As a minimum, a freelancer’s profile should contain a brief description of what they do (in the Bio) and a link back to their professional website (a portfolio or blog).

You can update your profile by selecting the Settings option on the main Twitter Menu and then selecting Profile from the Settings menu.

Follow the Right People

Another mistake that freelancers make is only following their friends or peers on Twitter.

Don’t get me wrong. There’s nothing wrong with following friends and peers, but if you want to use your Twitter account to find work you also need to be following current clients and potential clients.

Take a look through your prospect list and ask yourself the following questions:

  • Who would I like to do a project with?
  • Do they have a Twitter account?
  • Am I following them on Twitter?

It may take some sleuthing on your part to uncover the Twitter accounts of current and prospective clients, but in the long run your effort will be worth it.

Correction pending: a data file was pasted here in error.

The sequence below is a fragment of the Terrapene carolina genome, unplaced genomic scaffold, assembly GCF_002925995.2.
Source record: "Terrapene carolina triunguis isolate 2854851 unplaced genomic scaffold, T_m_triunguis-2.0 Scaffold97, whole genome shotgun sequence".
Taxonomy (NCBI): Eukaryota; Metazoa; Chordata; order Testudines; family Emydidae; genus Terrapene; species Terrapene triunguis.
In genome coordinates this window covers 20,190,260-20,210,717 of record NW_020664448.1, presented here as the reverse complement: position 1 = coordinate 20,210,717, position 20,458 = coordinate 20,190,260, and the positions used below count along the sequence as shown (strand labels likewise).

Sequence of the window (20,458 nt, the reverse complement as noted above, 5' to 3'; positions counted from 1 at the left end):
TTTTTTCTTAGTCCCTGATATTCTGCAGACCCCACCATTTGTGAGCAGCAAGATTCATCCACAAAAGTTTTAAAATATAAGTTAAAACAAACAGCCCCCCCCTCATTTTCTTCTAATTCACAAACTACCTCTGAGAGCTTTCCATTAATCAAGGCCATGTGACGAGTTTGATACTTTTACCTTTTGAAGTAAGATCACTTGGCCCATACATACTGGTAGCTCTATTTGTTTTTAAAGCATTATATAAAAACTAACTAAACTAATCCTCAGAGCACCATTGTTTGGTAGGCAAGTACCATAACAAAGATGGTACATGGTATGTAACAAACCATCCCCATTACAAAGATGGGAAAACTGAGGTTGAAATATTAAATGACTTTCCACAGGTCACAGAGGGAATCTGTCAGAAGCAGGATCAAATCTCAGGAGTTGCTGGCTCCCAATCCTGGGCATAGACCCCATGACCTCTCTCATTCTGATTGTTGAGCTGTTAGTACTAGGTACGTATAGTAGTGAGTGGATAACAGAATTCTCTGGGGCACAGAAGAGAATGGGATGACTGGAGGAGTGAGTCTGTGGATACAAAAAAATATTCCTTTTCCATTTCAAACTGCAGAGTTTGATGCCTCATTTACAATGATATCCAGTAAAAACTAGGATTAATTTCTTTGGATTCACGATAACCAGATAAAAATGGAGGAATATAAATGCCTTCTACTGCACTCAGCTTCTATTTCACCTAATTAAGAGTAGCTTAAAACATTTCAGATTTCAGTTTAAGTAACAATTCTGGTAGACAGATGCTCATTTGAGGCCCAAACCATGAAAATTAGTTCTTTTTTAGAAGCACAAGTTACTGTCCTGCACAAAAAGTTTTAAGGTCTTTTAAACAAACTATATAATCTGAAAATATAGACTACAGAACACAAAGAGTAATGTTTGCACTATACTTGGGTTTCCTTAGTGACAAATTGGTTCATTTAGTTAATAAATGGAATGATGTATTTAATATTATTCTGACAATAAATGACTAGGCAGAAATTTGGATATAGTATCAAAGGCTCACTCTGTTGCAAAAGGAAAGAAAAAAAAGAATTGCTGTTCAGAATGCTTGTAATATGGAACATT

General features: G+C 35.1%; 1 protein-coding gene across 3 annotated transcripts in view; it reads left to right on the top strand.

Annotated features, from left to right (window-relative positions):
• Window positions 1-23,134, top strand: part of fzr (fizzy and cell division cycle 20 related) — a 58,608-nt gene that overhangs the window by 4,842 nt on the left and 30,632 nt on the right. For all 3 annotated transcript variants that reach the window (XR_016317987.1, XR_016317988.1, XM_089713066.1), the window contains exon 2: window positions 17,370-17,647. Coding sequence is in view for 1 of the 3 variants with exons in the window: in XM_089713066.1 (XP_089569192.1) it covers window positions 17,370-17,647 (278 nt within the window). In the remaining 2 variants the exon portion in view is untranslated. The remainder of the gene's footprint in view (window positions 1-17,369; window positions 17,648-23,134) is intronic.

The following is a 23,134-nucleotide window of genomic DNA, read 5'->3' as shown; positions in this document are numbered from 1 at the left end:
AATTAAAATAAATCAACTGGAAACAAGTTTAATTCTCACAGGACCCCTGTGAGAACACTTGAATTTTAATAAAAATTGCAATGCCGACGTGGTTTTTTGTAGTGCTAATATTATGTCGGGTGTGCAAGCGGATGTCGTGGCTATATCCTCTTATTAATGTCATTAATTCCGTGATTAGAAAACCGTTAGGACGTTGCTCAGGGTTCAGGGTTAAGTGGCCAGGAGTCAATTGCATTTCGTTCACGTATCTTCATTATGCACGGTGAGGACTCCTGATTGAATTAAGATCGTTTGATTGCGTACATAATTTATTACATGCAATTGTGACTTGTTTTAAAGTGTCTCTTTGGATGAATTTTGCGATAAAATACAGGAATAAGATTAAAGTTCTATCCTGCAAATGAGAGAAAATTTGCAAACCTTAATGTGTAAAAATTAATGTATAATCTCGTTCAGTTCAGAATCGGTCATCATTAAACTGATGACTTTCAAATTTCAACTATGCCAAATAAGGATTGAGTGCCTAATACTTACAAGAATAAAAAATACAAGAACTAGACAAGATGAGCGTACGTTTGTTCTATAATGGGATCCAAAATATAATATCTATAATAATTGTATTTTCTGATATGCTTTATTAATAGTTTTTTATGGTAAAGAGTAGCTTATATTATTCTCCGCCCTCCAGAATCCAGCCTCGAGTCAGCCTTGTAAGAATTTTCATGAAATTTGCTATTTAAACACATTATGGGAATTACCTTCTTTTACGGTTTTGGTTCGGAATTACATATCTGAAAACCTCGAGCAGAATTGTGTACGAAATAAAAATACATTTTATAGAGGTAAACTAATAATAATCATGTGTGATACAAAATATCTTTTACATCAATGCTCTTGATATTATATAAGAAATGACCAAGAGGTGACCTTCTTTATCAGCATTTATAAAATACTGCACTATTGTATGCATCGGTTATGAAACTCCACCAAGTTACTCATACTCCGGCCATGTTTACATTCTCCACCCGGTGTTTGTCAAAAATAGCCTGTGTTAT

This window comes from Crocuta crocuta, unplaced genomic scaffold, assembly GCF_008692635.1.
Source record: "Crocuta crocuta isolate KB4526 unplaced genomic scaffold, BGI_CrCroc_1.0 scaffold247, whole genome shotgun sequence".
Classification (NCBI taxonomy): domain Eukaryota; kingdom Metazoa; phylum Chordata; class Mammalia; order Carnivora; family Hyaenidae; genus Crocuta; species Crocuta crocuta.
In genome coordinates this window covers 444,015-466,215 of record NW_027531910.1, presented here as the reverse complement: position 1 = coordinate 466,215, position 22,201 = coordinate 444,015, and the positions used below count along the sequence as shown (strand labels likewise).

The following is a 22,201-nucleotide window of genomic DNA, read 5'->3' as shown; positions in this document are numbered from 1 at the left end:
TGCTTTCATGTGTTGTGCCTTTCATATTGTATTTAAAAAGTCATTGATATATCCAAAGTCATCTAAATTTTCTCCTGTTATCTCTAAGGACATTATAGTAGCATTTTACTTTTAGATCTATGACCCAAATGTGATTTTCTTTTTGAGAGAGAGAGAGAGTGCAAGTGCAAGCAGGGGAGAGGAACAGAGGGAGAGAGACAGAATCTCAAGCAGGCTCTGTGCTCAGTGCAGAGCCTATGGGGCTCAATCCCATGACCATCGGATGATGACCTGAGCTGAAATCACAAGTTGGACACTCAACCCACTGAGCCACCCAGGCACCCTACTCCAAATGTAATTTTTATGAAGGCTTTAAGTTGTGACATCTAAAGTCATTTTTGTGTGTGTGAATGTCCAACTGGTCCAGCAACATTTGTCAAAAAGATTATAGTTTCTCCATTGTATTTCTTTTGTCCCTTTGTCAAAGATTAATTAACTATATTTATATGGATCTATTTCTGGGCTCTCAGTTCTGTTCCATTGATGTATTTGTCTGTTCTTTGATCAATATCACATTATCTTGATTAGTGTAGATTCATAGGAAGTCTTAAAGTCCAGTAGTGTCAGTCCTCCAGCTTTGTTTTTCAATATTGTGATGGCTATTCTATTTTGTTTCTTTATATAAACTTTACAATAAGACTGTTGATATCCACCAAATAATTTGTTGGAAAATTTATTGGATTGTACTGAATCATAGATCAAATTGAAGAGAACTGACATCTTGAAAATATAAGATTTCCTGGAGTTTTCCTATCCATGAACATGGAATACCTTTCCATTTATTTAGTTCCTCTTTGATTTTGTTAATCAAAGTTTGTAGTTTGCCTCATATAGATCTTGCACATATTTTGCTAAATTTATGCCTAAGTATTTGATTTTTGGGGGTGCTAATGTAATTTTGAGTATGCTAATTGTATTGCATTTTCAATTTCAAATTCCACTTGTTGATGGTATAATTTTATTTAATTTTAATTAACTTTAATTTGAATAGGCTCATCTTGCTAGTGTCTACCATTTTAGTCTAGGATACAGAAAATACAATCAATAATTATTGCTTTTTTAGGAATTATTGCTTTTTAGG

A word about number of followers–there are many methods of gathering large numbers of Twitter followers quickly being promoted online. Most of these programs are largely ineffective for networking purposes. While you may be able to build your follower list quickly with such a program, it is unlikely that the followers gained are true prospects for your business. It is much better to have a smaller follower base that is truly interested in you and what you do.

What about the Who to Follow suggestions from Twitter? Are they likely to be good prospects?

The Who to Follow suggestions are based on Twitter’s own algorithm and right now they aren’t telling what that algorithm is. You’re much better off deciding who to follow based on the criteria that I listed above.

Have Quality Interactions

Do your tweets have personality?

Here are two mistakes that many freelancers on Twitter make:

  • Constantly sending out impersonal post announcements
  • Blindly tweeting for work